Overview (Masterplots II: Women's Literature Series)
Nelly Sachs’s O the Chimneys contains several collections of loosely connected free-verse poems, some preceded by quotations from the Old Testament, written to give voice to the horror and tragedy of mass murder. Each collection is set off by a thematic title, such as “In the Habitations of Death,” “Eclipse of the Stars,” or “And No One Knows How to Go On.” As the series continues, titles indicate a progression toward tired, wistfully sad resignation and recognition that profound tragedy can never be explained. Representative titles are “Death Still Celebrates Life” and “Glowing Enigmas I, II, and III.” Within the larger units, individual poems, usually eighteen or twenty in each group, carry descriptive titles indicating their content. Also included in the book is the verse drama Eli: A Mystery Play of the Sufferings of Israel, which was first produced in 1962.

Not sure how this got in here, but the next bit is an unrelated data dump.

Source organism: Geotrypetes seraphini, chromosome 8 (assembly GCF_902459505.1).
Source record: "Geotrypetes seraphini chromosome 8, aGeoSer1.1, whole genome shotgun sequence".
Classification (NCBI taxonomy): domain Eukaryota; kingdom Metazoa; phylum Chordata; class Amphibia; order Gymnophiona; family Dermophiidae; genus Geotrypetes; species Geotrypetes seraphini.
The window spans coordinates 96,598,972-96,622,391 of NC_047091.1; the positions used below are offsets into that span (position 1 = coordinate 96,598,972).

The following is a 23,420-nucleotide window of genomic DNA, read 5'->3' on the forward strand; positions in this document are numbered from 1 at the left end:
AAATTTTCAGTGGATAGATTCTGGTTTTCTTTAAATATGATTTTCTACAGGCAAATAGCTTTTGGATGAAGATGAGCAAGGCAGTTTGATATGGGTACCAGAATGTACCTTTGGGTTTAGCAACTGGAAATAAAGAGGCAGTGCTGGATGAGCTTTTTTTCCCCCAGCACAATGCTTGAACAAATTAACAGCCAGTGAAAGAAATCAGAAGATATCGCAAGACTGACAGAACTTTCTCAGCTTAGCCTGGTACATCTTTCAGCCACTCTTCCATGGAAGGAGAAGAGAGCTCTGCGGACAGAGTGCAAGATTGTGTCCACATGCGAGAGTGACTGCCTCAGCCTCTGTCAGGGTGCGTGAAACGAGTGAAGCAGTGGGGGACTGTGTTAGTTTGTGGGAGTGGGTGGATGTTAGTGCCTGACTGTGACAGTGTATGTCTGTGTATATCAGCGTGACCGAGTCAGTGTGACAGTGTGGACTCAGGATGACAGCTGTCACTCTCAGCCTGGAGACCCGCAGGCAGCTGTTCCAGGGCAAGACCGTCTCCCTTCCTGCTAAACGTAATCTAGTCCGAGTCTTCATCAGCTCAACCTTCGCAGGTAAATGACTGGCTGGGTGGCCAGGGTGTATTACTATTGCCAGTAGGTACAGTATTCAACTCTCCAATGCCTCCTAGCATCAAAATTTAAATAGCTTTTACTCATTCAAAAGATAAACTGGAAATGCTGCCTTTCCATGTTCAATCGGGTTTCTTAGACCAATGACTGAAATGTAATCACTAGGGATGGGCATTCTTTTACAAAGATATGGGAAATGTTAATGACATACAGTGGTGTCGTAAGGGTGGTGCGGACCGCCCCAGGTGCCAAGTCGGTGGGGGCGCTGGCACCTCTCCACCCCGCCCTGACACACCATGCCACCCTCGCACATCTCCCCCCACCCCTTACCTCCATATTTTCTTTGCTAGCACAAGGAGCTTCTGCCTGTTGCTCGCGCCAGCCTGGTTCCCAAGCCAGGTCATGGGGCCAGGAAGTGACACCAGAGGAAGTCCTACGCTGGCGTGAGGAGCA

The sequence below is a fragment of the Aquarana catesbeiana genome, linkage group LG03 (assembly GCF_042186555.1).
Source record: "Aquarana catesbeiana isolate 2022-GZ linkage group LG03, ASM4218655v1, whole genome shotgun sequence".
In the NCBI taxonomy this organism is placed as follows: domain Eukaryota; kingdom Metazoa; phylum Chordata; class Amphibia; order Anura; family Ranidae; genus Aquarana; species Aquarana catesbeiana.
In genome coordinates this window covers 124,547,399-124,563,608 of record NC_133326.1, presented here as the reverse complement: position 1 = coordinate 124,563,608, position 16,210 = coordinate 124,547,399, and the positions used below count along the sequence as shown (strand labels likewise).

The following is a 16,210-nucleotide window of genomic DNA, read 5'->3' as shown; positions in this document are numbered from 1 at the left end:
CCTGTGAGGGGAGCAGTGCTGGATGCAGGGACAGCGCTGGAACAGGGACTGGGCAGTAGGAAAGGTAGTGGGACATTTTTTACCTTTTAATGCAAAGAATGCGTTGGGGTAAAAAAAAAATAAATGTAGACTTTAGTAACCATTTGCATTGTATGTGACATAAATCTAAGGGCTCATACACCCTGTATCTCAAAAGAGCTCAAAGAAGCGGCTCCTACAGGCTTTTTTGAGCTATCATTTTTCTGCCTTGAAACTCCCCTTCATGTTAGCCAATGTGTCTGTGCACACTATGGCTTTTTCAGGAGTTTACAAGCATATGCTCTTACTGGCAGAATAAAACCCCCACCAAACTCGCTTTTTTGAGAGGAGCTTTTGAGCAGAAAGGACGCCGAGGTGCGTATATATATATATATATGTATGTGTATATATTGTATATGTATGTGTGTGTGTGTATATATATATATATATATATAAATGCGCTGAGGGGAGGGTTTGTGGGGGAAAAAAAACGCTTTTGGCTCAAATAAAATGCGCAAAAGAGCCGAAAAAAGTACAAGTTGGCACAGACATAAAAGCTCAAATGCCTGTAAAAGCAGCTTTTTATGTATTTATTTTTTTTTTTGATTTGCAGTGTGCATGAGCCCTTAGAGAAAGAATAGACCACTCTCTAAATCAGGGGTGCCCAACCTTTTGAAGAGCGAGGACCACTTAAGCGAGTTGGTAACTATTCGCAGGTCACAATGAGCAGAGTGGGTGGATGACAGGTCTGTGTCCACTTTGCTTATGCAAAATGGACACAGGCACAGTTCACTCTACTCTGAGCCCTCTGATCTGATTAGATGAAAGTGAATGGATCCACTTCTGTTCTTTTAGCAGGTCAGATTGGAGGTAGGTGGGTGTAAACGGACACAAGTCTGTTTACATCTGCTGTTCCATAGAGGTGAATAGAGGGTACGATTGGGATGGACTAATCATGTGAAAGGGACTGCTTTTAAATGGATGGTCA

The collection, which begins with the title poem “O the chimneys,” includes such thematic designations as “O the night of the weeping children,” “Even the old men’s last breath,” “A dead child speaks,” and “Chorus of the Unborn.” The poem “O the night of the weeping children,” for example, is divided into two parts deriving their effectiveness from paradox and contrast. The poet speaks of the night, but one in which sleep is impossible, and of nursemaids who do not foster life but sow death, suckling the children on panic instead of...
(The entire section is 1569 words.)
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